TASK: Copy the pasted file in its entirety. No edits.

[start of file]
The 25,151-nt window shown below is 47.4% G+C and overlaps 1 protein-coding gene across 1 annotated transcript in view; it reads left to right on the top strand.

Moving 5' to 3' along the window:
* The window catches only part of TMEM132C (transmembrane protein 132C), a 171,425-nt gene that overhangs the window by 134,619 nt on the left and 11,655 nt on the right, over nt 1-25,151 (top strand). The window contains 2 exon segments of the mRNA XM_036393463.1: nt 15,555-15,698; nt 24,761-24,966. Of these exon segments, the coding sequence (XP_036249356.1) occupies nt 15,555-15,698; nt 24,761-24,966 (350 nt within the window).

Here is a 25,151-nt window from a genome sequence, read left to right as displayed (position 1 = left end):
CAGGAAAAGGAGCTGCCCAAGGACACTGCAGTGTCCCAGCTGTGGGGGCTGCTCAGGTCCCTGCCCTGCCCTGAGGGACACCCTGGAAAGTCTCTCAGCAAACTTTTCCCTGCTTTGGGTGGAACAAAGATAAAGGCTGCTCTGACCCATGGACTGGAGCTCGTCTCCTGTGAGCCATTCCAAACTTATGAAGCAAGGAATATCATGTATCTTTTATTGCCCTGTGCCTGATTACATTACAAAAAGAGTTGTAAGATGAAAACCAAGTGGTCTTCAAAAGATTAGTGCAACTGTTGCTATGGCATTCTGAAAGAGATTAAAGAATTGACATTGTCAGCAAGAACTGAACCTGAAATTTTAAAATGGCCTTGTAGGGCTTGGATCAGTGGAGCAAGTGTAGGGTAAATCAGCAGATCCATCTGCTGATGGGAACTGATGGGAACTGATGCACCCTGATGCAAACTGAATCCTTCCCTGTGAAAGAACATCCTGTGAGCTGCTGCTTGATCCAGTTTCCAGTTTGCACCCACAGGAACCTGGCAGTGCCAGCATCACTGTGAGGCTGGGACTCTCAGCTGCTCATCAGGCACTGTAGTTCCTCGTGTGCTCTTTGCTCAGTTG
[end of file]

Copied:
The 25,151-nt window shown below is 47.4% G+C and overlaps 1 protein-coding gene across 1 annotated transcript in view; it reads left to right on the top strand.

Moving 5' to 3' along the window:
* The window catches only part of TMEM132C (transmembrane protein 132C), a 171,425-nt gene that overhangs the window by 134,619 nt on the left and 11,655 nt on the right, over nt 1-25,151 (top strand). The window contains 2 exon segments of the mRNA XM_036393463.1: nt 15,555-15,698; nt 24,761-24,966. Of these exon segments, the coding sequence (XP_036249356.1) occupies nt 15,555-15,698; nt 24,761-24,966 (350 nt within the window).

Here is a 25,151-nt window from a genome sequence, read left to right as displayed (position 1 = left end):
CAGGAAAAGGAGCTGCCCAAGGACACTGCAGTGTCCCAGCTGTGGGGGCTGCTCAGGTCCCTGCCCTGCCCTGAGGGACACCCTGGAAAGTCTCTCAGCAAACTTTTCCCTGCTTTGGGTGGAACAAAGATAAAGGCTGCTCTGACCCATGGACTGGAGCTCGTCTCCTGTGAGCCATTCCAAACTTATGAAGCAAGGAATATCATGTATCTTTTATTGCCCTGTGCCTGATTACATTACAAAAAGAGTTGTAAGATGAAAACCAAGTGGTCTTCAAAAGATTAGTGCAACTGTTGCTATGGCATTCTGAAAGAGATTAAAGAATTGACATTGTCAGCAAGAACTGAACCTGAAATTTTAAAATGGCCTTGTAGGGCTTGGATCAGTGGAGCAAGTGTAGGGTAAATCAGCAGATCCATCTGCTGATGGGAACTGATGGGAACTGATGCACCCTGATGCAAACTGAATCCTTCCCTGTGAAAGAACATCCTGTGAGCTGCTGCTTGATCCAGTTTCCAGTTTGCACCCACAGGAACCTGGCAGTGCCAGCATCACTGTGAGGCTGGGACTCTCAGCTGCTCATCAGGCACTGTAGTTCCTCGTGTGCTCTTTGCTCAGTTG